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Pink Slime

Discussion in 'Food Talk' started by coffeesnob, Mar 9, 2012.

  1. Mar 9, 2012 at 1:26 PM
    #41
    TeamSarcasm

    TeamSarcasm Mr. President

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    ---->insert getting married joke<----- :p
     
  2. Mar 9, 2012 at 2:35 PM
    #42
    meatman

    meatman I deal with dead animals

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    More than the wife knows!
    I just grind up beef roasts for MY burger, and I work in the industry. Go to any grocery store and ask and they will do this for you. But i ask you all now that you know does it really make that much of a diffrence? We all grew up eatting this crap and untill it was brought to life that it became a focus.. I will most likley get chastised for that comment but, the old saying ... "what you dont know wont hurt you" comes to mind granted the USA as a whole consumes way too much processed foods and we need to get back to healthy foods. As a side note i'm married to a health inspector so it really sucks for me. She is always in work mode even at home
     
  3. Mar 9, 2012 at 2:37 PM
    #43
    TacomaPrime

    TacomaPrime Cybertronian Tacoma

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  4. Mar 9, 2012 at 2:56 PM
    #44
    Ridgerunner

    Ridgerunner Well-Known Member

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    I haven't heard anything about that stuff getting into the ground beef supply sold in grocery chains-has anyone else? I was in the meat business till I retired in 2010. Up till then folks, I can tell you that at Safeway we used much higher inspection standards for all our beef including hamburger. The stuff used in fast food joints is one or two notches up the inspection grades from petfeed. From what I recall it went
    USDA utility-canned stuff and petfeed
    USDA inspected/passed-fast food and passable in some grocery chains
    USDA select-I believe Safeway pioneered this grade-is just under and in my experience, sometimes better than choice-this is all Safeway beef grade including burger.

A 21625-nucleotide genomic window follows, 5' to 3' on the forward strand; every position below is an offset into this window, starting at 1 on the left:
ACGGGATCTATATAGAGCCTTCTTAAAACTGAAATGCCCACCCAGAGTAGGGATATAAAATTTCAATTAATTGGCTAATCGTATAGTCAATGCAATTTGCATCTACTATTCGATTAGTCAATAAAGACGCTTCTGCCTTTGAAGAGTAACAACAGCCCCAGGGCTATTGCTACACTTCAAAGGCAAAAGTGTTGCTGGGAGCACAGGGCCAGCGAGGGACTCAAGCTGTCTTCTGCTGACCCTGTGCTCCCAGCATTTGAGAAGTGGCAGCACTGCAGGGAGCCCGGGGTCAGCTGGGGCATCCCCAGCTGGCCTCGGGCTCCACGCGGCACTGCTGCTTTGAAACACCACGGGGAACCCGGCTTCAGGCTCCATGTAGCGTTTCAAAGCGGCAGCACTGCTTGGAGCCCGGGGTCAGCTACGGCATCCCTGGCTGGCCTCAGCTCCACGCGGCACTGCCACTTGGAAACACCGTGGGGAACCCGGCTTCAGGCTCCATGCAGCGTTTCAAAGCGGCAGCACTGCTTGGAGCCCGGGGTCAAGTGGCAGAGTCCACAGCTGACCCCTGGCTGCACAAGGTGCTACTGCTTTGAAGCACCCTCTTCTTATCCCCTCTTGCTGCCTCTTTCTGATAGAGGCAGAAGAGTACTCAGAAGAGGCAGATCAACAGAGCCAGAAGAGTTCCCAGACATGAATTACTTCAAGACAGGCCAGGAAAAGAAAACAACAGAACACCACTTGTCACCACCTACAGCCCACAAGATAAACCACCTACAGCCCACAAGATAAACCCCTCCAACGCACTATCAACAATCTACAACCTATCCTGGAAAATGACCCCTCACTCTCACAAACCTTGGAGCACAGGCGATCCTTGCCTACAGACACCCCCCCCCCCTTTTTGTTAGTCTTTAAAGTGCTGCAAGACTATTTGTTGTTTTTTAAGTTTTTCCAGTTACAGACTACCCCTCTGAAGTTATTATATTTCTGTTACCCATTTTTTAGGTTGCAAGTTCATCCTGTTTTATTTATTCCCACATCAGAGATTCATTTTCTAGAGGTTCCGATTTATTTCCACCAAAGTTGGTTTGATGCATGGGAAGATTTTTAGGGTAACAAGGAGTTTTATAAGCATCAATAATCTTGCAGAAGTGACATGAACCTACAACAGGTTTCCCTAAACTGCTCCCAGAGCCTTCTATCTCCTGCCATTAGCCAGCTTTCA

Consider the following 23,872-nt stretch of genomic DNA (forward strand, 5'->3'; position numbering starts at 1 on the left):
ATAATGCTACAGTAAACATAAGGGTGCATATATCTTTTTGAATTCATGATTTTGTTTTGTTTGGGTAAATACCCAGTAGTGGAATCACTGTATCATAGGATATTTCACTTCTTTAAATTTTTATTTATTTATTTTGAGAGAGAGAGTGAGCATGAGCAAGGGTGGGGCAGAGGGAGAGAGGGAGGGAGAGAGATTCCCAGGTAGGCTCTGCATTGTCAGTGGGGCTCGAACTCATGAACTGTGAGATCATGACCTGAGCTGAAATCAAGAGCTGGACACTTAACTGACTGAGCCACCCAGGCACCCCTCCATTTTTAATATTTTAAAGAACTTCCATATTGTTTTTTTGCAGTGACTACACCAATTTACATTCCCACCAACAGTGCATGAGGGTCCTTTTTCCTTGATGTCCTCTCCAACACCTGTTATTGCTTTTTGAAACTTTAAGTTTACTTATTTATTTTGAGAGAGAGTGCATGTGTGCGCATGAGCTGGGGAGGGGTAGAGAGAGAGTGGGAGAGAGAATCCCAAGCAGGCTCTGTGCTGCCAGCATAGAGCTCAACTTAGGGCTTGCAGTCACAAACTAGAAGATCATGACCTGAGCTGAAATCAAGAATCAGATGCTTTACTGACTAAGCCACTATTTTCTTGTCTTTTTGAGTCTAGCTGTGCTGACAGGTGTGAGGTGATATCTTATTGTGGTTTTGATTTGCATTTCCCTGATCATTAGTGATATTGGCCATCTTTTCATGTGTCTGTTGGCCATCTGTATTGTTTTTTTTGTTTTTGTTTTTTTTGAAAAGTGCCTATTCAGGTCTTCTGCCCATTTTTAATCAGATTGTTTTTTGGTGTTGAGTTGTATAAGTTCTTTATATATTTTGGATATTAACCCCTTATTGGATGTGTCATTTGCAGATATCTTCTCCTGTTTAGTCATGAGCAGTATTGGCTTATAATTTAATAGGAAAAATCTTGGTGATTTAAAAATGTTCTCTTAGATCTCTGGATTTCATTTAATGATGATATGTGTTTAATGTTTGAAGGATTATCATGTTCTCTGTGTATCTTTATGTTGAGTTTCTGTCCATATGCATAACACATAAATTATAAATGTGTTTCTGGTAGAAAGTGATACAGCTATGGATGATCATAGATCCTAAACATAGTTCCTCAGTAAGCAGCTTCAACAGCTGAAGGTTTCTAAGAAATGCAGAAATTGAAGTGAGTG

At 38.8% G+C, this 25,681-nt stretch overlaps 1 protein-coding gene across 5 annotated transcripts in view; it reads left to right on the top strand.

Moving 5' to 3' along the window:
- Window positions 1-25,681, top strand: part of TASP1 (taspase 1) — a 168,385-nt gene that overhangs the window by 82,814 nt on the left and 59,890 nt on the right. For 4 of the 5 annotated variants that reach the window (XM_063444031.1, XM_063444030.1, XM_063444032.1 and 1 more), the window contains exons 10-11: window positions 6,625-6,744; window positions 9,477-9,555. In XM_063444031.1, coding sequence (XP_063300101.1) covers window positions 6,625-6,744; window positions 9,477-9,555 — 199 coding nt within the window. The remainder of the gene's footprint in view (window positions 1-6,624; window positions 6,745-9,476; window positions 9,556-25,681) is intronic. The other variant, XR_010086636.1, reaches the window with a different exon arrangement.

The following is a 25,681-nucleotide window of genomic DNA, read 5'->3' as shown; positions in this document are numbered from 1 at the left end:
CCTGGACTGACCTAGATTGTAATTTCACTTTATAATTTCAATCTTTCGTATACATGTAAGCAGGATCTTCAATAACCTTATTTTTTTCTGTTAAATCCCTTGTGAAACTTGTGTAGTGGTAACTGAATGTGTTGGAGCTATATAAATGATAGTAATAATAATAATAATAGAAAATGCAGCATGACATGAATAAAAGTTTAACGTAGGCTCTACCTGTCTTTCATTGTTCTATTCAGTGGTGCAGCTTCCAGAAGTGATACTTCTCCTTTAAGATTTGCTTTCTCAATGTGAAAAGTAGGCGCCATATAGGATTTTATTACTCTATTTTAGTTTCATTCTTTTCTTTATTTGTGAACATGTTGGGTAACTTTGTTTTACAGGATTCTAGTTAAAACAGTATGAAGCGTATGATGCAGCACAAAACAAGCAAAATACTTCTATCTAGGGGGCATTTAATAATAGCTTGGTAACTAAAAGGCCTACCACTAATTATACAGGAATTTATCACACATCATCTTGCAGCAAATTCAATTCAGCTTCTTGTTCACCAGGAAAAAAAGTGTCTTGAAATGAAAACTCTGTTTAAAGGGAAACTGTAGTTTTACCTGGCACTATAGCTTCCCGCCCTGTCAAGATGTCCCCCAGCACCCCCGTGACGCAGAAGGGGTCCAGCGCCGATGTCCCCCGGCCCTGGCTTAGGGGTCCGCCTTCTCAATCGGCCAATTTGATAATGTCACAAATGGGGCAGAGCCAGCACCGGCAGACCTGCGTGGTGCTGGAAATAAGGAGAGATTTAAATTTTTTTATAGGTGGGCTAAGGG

USDA choice-everyone knows this
    USDA prime-only will find this in upscale restaurants, never in a store.

    I can assure you, unless they went downhill since I left (I do have that effect lol) you are NOT getting the pink stuff at the grocery store-at least not Safeway.
    Guys-Safeway was very strict and raise their OWN cattle. I dug that when I worked for them.
     
  5. Mar 9, 2012 at 3:32 PM
    #45
    meatman

    meatman I deal with dead animals

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    More than the wife knows!
    In my years in the meat industry ( 28 yrs.) my knowledge of the grades of beef went as follows. ( lowest to highest )
    Utility (bull meat as we called it)
    No roll (not good enough to be graded)
    Select (typicaly leaner than choice not as tender)
    Choice ( there are 3 grades, 1 being closet to prime)
    Prime ( prefect marble, and softest texture )
    the chain i work for does sell prime beef also
     
  6. Mar 9, 2012 at 3:52 PM
    #46
    Ridgerunner

    Ridgerunner Well-Known Member

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    Per USDA website

    {"USDA Grades for Meat and Poultry

    Beef
    Beef is graded as whole carcasses in two ways:
    • quality grades - for tenderness, juiciness, and flavor; and
    • yield grades - for the amount of usable lean meat on the carcass. There are eight quality grades for beef. Quality grades are based on the amount of marbling (flecks of fat within the lean), color, and maturity.
    Quality Grades:

    • Prime grade [​IMG] is produced from young, well-fed beef cattle. It has abundant marbling and is generally sold in restaurants and hotels. Prime roasts and steaks are excellent for dry-heat cooking (broiling, roasting, or grilling).
    • Choice grade [​IMG] is high quality, but has less marbling than Prime. Choice roasts and steaks from the loin and rib will be very tender, juicy, and flavorful and are, like Prime, suited to dry-heat cooking. Many of the less tender cuts, such as those from the rump, round, and blade chuck, can also be cooked with dry heat if not overcooked. Such cuts will be most tender if "braised" — roasted, or simmered with a small amount of liquid in a tightly covered pan.
    • Select grade [​IMG] is very uniform in quality and normally leaner than the higher grades. It is fairly tender, but, because it has less marbling, it may lack some of the juiciness and flavor of the higher grades. Only the tender cuts (loin, rib, sirloin) should be cooked with dry heat. Other cuts should be marinated before cooking or braised to obtain maximum tenderness and flavor.